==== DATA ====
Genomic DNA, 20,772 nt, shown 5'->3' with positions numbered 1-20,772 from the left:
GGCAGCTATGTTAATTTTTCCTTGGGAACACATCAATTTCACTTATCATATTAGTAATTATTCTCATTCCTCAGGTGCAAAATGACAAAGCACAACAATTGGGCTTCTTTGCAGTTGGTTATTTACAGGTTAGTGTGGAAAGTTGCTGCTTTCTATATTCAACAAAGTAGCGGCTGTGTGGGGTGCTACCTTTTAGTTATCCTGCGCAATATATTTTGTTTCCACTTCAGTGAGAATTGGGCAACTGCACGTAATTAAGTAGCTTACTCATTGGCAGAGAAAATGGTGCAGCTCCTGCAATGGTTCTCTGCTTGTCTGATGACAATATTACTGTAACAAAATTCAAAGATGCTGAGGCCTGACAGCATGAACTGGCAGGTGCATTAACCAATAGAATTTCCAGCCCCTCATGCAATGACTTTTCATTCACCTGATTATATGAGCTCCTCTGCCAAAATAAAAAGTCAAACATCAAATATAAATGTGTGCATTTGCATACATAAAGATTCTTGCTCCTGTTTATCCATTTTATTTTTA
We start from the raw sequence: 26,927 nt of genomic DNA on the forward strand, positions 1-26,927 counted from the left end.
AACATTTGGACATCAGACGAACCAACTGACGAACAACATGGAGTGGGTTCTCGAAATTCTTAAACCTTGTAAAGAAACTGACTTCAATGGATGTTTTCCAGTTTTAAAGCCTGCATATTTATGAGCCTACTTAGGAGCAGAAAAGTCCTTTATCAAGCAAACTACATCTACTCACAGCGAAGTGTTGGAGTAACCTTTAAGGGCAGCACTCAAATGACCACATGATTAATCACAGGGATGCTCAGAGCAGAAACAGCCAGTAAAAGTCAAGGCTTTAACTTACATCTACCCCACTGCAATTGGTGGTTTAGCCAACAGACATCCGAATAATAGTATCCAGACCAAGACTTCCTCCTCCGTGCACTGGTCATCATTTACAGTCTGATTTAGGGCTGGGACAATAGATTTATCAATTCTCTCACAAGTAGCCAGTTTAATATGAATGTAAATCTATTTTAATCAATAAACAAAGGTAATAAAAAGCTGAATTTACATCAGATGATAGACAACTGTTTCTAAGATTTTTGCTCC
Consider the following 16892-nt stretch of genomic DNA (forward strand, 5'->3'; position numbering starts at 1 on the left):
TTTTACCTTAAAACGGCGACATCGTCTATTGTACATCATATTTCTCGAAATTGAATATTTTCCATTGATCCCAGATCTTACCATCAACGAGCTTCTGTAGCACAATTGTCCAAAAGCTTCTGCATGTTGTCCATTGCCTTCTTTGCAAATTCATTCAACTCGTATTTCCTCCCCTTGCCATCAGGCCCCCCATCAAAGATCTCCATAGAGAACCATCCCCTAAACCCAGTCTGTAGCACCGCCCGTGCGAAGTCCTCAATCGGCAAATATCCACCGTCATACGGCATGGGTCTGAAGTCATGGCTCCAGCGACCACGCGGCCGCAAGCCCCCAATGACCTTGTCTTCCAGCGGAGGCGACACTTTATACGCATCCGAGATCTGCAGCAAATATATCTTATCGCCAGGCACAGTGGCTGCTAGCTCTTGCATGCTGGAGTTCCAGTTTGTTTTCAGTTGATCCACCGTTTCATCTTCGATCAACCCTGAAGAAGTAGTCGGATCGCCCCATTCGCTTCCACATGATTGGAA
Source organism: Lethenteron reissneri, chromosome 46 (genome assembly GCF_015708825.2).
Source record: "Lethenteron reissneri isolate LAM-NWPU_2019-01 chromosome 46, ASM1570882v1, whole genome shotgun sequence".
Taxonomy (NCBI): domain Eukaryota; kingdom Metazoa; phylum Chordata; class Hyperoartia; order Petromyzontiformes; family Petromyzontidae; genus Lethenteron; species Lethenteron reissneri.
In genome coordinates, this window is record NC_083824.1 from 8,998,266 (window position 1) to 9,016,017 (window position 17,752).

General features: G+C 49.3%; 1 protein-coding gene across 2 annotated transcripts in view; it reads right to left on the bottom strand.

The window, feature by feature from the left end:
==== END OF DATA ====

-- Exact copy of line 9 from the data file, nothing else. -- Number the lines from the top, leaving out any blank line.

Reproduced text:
Taxonomy (NCBI): domain Eukaryota; kingdom Metazoa; phylum Chordata; class Hyperoartia; order Petromyzontiformes; family Petromyzontidae; genus Lethenteron; species Lethenteron reissneri.